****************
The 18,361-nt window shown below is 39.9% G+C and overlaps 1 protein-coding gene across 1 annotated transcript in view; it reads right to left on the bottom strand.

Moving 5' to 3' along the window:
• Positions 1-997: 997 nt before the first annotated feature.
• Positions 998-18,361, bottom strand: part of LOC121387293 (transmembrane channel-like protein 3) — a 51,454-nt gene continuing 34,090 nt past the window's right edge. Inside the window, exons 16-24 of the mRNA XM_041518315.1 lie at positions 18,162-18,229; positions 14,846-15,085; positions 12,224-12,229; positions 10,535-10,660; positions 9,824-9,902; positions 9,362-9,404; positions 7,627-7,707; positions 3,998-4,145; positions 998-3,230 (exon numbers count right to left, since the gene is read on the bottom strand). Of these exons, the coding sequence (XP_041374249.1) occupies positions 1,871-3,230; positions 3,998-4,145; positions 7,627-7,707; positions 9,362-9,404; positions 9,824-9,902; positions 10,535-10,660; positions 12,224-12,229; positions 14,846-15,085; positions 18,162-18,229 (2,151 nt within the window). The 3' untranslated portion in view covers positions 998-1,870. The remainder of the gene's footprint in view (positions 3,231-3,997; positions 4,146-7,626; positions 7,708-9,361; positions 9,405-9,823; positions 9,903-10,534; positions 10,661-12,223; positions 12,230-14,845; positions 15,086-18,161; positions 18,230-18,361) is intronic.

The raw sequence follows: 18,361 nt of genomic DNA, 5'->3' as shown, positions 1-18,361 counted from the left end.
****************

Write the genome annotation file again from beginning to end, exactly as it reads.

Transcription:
The 18,361-nt window shown below is 39.9% G+C and overlaps 1 protein-coding gene across 1 annotated transcript in view; it reads right to left on the bottom strand.

Moving 5' to 3' along the window:
• Positions 1-997: 997 nt before the first annotated feature.
• Positions 998-18,361, bottom strand: part of LOC121387293 (transmembrane channel-like protein 3) — a 51,454-nt gene continuing 34,090 nt past the window's right edge. Inside the window, exons 16-24 of the mRNA XM_041518315.1 lie at positions 18,162-18,229; positions 14,846-15,085; positions 12,224-12,229; positions 10,535-10,660; positions 9,824-9,902; positions 9,362-9,404; positions 7,627-7,707; positions 3,998-4,145; positions 998-3,230 (exon numbers count right to left, since the gene is read on the bottom strand). Of these exons, the coding sequence (XP_041374249.1) occupies positions 1,871-3,230; positions 3,998-4,145; positions 7,627-7,707; positions 9,362-9,404; positions 9,824-9,902; positions 10,535-10,660; positions 12,224-12,229; positions 14,846-15,085; positions 18,162-18,229 (2,151 nt within the window). The 3' untranslated portion in view covers positions 998-1,870. The remainder of the gene's footprint in view (positions 3,231-3,997; positions 4,146-7,626; positions 7,708-9,361; positions 9,405-9,823; positions 9,903-10,534; positions 10,661-12,223; positions 12,230-14,845; positions 15,086-18,161; positions 18,230-18,361) is intronic.

The raw sequence follows: 18,361 nt of genomic DNA, 5'->3' as shown, positions 1-18,361 counted from the left end.